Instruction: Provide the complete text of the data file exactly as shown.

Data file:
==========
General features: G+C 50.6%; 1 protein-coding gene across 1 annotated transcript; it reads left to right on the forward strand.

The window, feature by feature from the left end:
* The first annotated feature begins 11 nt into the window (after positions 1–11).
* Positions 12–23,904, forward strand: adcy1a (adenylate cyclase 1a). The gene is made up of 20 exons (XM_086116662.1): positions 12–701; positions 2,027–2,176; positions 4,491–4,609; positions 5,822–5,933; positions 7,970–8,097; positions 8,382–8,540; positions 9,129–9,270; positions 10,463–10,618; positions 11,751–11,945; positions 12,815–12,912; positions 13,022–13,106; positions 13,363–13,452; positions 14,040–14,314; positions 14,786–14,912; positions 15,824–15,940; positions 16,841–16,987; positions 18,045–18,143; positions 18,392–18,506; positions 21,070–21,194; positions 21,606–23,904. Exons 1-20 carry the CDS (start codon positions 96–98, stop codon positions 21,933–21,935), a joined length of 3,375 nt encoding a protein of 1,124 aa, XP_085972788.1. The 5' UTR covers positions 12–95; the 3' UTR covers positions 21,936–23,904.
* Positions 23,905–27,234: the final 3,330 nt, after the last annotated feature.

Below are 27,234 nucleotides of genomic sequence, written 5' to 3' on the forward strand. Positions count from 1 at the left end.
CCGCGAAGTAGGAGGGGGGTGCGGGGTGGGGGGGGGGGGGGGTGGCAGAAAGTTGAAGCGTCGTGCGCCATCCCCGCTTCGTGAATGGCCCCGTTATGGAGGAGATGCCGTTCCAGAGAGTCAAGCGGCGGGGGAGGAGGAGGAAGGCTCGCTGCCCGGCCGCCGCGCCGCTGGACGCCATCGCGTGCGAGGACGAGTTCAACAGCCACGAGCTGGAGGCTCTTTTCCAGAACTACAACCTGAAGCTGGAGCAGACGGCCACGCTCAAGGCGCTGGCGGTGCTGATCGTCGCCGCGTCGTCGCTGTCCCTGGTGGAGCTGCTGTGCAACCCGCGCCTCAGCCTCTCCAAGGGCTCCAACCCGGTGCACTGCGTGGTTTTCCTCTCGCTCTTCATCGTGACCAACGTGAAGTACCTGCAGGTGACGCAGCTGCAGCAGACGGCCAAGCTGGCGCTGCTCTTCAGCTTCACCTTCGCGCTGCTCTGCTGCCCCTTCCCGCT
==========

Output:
General features: G+C 50.6%; 1 protein-coding gene across 1 annotated transcript; it reads left to right on the forward strand.

The window, feature by feature from the left end:
* The first annotated feature begins 11 nt into the window (after positions 1–11).
* Positions 12–23,904, forward strand: adcy1a (adenylate cyclase 1a). The gene is made up of 20 exons (XM_086116662.1): positions 12–701; positions 2,027–2,176; positions 4,491–4,609; positions 5,822–5,933; positions 7,970–8,097; positions 8,382–8,540; positions 9,129–9,270; positions 10,463–10,618; positions 11,751–11,945; positions 12,815–12,912; positions 13,022–13,106; positions 13,363–13,452; positions 14,040–14,314; positions 14,786–14,912; positions 15,824–15,940; positions 16,841–16,987; positions 18,045–18,143; positions 18,392–18,506; positions 21,070–21,194; positions 21,606–23,904. Exons 1-20 carry the CDS (start codon positions 96–98, stop codon positions 21,933–21,935), a joined length of 3,375 nt encoding a protein of 1,124 aa, XP_085972788.1. The 5' UTR covers positions 12–95; the 3' UTR covers positions 21,936–23,904.
* Positions 23,905–27,234: the final 3,330 nt, after the last annotated feature.

Below are 27,234 nucleotides of genomic sequence, written 5' to 3' on the forward strand. Positions count from 1 at the left end.
CCGCGAAGTAGGAGGGGGGTGCGGGGTGGGGGGGGGGGGGGGTGGCAGAAAGTTGAAGCGTCGTGCGCCATCCCCGCTTCGTGAATGGCCCCGTTATGGAGGAGATGCCGTTCCAGAGAGTCAAGCGGCGGGGGAGGAGGAGGAAGGCTCGCTGCCCGGCCGCCGCGCCGCTGGACGCCATCGCGTGCGAGGACGAGTTCAACAGCCACGAGCTGGAGGCTCTTTTCCAGAACTACAACCTGAAGCTGGAGCAGACGGCCACGCTCAAGGCGCTGGCGGTGCTGATCGTCGCCGCGTCGTCGCTGTCCCTGGTGGAGCTGCTGTGCAACCCGCGCCTCAGCCTCTCCAAGGGCTCCAACCCGGTGCACTGCGTGGTTTTCCTCTCGCTCTTCATCGTGACCAACGTGAAGTACCTGCAGGTGACGCAGCTGCAGCAGACGGCCAAGCTGGCGCTGCTCTTCAGCTTCACCTTCGCGCTGCTCTGCTGCCCCTTCCCGCT